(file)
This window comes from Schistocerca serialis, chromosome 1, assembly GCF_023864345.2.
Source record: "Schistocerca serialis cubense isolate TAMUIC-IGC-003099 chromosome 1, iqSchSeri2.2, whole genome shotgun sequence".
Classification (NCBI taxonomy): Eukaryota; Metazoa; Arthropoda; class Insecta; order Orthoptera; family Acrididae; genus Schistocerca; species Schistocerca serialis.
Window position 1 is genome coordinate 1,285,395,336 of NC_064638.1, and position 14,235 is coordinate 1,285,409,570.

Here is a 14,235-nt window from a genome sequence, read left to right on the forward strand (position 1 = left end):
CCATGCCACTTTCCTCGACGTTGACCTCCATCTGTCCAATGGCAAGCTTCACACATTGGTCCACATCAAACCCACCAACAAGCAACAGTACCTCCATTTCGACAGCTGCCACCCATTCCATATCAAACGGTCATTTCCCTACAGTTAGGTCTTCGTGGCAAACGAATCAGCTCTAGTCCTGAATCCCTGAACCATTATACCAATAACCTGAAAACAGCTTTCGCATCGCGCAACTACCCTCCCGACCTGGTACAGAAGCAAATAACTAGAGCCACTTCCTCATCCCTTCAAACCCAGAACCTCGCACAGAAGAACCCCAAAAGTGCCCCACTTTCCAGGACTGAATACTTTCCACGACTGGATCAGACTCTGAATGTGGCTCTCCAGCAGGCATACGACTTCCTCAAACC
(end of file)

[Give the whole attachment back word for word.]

This window comes from Schistocerca serialis, chromosome 1, assembly GCF_023864345.2.
Source record: "Schistocerca serialis cubense isolate TAMUIC-IGC-003099 chromosome 1, iqSchSeri2.2, whole genome shotgun sequence".
Classification (NCBI taxonomy): Eukaryota; Metazoa; Arthropoda; class Insecta; order Orthoptera; family Acrididae; genus Schistocerca; species Schistocerca serialis.
Window position 1 is genome coordinate 1,285,395,336 of NC_064638.1, and position 14,235 is coordinate 1,285,409,570.

Here is a 14,235-nt window from a genome sequence, read left to right on the forward strand (position 1 = left end):
CCATGCCACTTTCCTCGACGTTGACCTCCATCTGTCCAATGGCAAGCTTCACACATTGGTCCACATCAAACCCACCAACAAGCAACAGTACCTCCATTTCGACAGCTGCCACCCATTCCATATCAAACGGTCATTTCCCTACAGTTAGGTCTTCGTGGCAAACGAATCAGCTCTAGTCCTGAATCCCTGAACCATTATACCAATAACCTGAAAACAGCTTTCGCATCGCGCAACTACCCTCCCGACCTGGTACAGAAGCAAATAACTAGAGCCACTTCCTCATCCCTTCAAACCCAGAACCTCGCACAGAAGAACCCCAAAAGTGCCCCACTTTCCAGGACTGAATACTTTCCACGACTGGATCAGACTCTGAATGTGGCTCTCCAGCAGGCATACGACTTCCTCAAACC